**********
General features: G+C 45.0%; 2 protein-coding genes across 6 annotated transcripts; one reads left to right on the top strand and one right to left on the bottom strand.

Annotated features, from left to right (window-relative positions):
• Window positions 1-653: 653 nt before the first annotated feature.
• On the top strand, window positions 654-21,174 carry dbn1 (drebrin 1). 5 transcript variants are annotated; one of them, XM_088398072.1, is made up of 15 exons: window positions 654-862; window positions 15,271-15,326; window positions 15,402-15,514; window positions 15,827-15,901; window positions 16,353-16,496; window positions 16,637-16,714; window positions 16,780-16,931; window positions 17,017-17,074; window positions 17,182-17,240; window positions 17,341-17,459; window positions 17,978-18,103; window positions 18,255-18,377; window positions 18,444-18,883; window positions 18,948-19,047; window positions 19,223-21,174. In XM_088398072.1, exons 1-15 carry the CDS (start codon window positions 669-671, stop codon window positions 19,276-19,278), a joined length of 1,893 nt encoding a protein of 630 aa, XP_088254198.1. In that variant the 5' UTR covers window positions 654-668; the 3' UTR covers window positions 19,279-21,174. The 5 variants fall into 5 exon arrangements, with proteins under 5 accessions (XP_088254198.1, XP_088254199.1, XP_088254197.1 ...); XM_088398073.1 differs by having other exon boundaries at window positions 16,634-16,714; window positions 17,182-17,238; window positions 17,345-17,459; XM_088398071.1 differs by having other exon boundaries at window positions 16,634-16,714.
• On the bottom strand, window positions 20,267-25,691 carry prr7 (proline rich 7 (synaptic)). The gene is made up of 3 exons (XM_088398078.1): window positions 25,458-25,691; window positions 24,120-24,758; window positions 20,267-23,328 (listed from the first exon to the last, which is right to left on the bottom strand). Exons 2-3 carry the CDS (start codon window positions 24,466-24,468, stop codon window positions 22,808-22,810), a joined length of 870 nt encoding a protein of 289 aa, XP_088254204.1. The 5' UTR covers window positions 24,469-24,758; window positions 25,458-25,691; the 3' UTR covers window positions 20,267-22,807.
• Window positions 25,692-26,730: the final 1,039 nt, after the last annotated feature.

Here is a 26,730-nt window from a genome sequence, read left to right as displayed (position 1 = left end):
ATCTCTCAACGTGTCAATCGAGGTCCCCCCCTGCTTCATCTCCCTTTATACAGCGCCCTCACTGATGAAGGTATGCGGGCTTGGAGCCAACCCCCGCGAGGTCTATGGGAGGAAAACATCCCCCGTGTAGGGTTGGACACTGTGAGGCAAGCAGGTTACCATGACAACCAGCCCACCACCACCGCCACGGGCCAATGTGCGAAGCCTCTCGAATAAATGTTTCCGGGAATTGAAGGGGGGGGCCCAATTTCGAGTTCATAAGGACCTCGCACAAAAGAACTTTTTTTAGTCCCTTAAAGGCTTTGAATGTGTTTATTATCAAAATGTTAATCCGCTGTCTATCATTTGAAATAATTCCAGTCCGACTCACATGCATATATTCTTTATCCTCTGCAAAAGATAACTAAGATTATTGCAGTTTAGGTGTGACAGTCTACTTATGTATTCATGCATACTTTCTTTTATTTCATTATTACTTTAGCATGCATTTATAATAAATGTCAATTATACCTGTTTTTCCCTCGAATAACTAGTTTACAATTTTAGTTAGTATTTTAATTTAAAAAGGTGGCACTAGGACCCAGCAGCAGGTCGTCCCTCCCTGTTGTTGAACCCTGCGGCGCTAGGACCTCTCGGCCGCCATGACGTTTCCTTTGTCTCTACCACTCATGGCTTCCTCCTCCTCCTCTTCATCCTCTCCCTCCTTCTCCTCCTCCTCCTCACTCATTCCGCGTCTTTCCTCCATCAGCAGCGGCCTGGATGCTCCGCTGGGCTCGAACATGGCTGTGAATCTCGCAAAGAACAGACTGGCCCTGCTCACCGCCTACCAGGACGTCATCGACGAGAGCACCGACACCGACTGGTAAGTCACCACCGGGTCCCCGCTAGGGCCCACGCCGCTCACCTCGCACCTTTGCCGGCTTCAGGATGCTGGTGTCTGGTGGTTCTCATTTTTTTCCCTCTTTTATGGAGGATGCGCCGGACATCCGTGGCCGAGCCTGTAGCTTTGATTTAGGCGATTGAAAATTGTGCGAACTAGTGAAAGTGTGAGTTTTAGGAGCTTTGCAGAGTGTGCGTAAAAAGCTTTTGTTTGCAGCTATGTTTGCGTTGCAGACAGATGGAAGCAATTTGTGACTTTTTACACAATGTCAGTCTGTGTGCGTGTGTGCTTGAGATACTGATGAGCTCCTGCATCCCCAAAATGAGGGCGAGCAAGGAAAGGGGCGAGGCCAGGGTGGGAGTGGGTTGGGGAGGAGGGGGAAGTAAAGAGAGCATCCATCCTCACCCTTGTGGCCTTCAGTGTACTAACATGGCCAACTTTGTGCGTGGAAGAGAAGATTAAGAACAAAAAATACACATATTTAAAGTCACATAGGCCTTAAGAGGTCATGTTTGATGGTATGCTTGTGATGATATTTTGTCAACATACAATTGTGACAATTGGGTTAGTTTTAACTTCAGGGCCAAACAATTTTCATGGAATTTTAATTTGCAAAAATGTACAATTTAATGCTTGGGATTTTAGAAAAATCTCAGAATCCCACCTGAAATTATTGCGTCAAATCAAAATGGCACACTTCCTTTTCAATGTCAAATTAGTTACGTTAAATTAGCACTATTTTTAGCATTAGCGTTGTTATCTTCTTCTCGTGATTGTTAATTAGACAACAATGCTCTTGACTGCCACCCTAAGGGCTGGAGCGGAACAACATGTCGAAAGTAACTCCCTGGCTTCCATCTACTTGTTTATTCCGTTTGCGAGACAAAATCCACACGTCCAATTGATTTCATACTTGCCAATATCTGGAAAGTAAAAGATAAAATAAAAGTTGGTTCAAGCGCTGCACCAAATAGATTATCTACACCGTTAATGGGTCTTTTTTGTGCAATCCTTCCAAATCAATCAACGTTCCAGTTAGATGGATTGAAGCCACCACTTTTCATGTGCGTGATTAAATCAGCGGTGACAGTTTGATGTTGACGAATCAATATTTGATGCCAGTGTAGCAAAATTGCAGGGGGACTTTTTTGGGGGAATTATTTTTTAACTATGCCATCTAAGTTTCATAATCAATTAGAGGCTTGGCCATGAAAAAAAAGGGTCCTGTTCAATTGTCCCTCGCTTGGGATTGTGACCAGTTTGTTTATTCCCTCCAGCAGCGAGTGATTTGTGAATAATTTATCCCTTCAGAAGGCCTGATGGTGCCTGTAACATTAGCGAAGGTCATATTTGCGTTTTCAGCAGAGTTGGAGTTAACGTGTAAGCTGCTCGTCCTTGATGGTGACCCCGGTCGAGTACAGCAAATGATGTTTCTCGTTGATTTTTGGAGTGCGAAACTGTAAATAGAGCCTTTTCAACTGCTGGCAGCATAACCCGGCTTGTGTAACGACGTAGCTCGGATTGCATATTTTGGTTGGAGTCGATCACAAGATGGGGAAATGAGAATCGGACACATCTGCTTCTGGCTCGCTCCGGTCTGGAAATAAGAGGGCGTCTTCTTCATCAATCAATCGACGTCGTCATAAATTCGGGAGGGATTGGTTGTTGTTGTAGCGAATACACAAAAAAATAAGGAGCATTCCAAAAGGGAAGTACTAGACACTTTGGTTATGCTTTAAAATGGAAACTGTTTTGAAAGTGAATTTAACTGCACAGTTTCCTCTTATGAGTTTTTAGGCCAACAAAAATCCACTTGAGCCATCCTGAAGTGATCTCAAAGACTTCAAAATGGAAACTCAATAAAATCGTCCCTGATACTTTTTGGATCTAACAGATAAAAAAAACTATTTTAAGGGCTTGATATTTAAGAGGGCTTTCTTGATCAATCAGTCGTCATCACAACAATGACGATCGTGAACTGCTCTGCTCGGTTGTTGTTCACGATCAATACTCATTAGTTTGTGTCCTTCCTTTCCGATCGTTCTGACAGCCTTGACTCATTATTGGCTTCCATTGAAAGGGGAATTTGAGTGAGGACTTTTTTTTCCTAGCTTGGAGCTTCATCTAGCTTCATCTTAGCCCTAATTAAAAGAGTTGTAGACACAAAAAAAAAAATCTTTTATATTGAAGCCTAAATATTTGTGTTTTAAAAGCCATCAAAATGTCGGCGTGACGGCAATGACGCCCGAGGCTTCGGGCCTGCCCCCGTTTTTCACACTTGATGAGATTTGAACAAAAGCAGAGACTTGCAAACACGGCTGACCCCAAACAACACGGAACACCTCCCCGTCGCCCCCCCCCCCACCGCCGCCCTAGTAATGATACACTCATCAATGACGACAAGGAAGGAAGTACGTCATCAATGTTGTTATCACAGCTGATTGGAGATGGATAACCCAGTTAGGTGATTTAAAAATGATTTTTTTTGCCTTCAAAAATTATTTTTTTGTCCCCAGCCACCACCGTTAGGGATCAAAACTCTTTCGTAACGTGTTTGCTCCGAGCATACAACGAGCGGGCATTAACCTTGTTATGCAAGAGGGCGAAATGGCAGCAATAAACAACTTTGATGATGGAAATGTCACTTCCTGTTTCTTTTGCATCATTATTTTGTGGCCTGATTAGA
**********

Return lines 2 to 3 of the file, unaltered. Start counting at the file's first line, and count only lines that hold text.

Annotated features, from left to right (window-relative positions):
• Window positions 1-653: 653 nt before the first annotated feature.